Hack 10. Keep Track of Your Collectibles
If you are a collector, you can use MemoPad or a specialized utility to manage your hobby.
If you're a collector of anything from books to Precious Moments figurines, you may have a hard time keeping track of what you have in your collection and what you still need to acquire. Fortunately this task can be greatly simplified with a Palm Powered handheld. You can keep it simple and use a variety of Memo Pad entries, or you can use a more specialized application to track everything from what you have in your collection to how much you paid for it and an estimation of current value.
If you have a relatively small or uncomplicated collection, you may find that the built-in MemoPad is all you need to keep things under control. You can have up to 15 categories of memos, so you can create a separate category for each collection or you can have one Collectibles category. You can then use individual MemoPad entries for groups of items, say books by the same author, or Hallmark ornaments organized by year. This method isn't going to work for an incredibly large collection, but if you just want to make sure you don't purchase duplicate DVDs, this is a good method to use. Even better, when you get information about something you want to purchase you can add the relevant information to the MemoPad, so the next time you're shopping you'll have everything you need to make the best addition to your collection. MemoPad replacements, such as pedit (http://www.paulcomputing.com), allow you to sort the lines in a memo (see Figure 1-17), which can be useful if you have a lot of items listed.
Figure 1-17. Sorting in pedit
Shadow Plan is an outliner, but it also does a very good job of handling lists of all kinds. I've found that the best method is to start a new outline for each kind of collectible, such as DVDs, books, or hub caps. Within the outline, create top level parent items for each category; the screenshot (Figure 1-18) shows the sample setup for a book collection. I have a rather extensive book collection, so I chose to organize the list by topic; under each topic I've listed books by title, or when I have several by the same author, by author as sub-topic with the individual titles listed below. I can attach a note to any or all of the items that contains additional information such as the condition of the book, the publisher, the price, notes from my reading, and so on. I also use Shadow's tagging feature to locate the book on a particular shelf, which makes finding any book in my collection very simple.
Figure 1-18. Using ShadowPlan to track books
This setup could be adapted to suit any sort of collection, from the most mundane to the most elaborate. Within each outline you can set up areas for what items you have or are looking for, as well as information about dealers and shops that carry the sort of collectible that interests you. ShadowPlan has many other uses, as well as a very active online discussion group. For more information about ShadowPlan, visit the Code Jedi web site at http://www.codejedi.com.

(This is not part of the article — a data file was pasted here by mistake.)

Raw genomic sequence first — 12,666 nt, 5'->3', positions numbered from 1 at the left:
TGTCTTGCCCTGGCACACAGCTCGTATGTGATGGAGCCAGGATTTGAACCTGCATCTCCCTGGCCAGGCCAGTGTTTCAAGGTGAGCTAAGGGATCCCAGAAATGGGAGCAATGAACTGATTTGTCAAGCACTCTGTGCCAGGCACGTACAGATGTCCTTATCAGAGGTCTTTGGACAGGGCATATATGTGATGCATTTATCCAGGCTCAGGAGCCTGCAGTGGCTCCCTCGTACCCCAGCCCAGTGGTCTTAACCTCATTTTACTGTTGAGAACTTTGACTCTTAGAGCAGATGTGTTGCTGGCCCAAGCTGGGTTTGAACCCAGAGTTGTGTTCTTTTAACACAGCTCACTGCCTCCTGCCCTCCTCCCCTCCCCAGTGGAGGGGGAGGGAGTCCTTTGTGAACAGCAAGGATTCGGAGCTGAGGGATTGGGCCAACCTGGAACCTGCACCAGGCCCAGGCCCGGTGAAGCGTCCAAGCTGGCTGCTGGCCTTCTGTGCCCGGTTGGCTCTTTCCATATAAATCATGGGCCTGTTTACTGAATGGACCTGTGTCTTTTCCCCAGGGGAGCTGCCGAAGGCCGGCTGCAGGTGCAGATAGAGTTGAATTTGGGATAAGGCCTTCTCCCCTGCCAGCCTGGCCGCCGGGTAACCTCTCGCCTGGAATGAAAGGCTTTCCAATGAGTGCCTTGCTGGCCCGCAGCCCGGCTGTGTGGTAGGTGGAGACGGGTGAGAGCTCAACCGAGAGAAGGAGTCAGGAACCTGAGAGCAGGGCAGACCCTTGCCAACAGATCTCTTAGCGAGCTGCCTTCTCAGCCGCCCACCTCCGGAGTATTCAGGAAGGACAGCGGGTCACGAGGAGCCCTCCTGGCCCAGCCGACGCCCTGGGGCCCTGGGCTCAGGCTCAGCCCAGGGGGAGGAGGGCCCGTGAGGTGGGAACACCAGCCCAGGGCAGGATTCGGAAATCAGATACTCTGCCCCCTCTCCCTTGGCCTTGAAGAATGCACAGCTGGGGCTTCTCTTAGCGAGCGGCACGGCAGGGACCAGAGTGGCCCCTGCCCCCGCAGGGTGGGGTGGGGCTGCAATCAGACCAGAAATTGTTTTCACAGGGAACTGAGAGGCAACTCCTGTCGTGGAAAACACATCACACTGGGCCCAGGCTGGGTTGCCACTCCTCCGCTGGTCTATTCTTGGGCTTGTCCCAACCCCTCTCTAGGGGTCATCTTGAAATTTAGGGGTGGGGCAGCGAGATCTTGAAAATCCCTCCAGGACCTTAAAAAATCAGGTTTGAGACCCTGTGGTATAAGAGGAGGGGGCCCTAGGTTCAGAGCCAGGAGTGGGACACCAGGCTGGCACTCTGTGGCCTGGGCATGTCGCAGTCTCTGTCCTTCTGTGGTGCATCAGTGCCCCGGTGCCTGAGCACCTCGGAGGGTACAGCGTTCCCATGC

This is an unusual recommendation based on one of the most popular Palm OS applications ever. HandyShopper is a freeware grocery shopping manager, but beneath that simple interface is a surprisingly powerful database. It requires a bit of tweaking to set up correctly, especially since you'll be using it for something slightly different than what it was designed for. But with some careful thought and planning, you can turn HandyShopper into a rather powerful database application. You can start by creating a different shopping list for each type of collectible, and then using "stores" to organize your collectibles. If you have a large movie collection, you could have stores like Comedy, Drama, Fantasy, Horror, and Romance, with a list of items contained within each store. Each item can have its own notes, and since HandyShopper is designed to handle shopping tasks, it already has built-in fields for quantity and price. There are also some desktop applications available that allow HandyShopper lists to be imported from and exported to Microsoft Excel. You can get a free copy of HandyShopper from PalmGear at http://www.palmgear.com. Also, be sure to check out the very active discussion group at http://groups.yahoo.com/group/handyshopper/.
For the truly serious collector, a database application is the best option. Since databases are customizable, you can add all of the fields you need to adequately describe your collectibles. Example fields include:
One of my personal favorites is Piranha from FPS Software. It's very easy to use and has a robust Windows desktop companion application available that quickly and easily imports and exports databases to Microsoft Excel. You can get a free trial at http://www.fps.com. A more advanced option is HanDBase from DDH Software; it has a desktop application capable of communicating with Microsoft Access but has a much steeper learning curve. You can learn more at http://www.ddhsoftware.com/.
With the right inventory system, you can easily keep track of all of your collectibles, whether you have 5 porcelain dolls, 75 DVDs, or 500 Hallmark Christmas ornaments.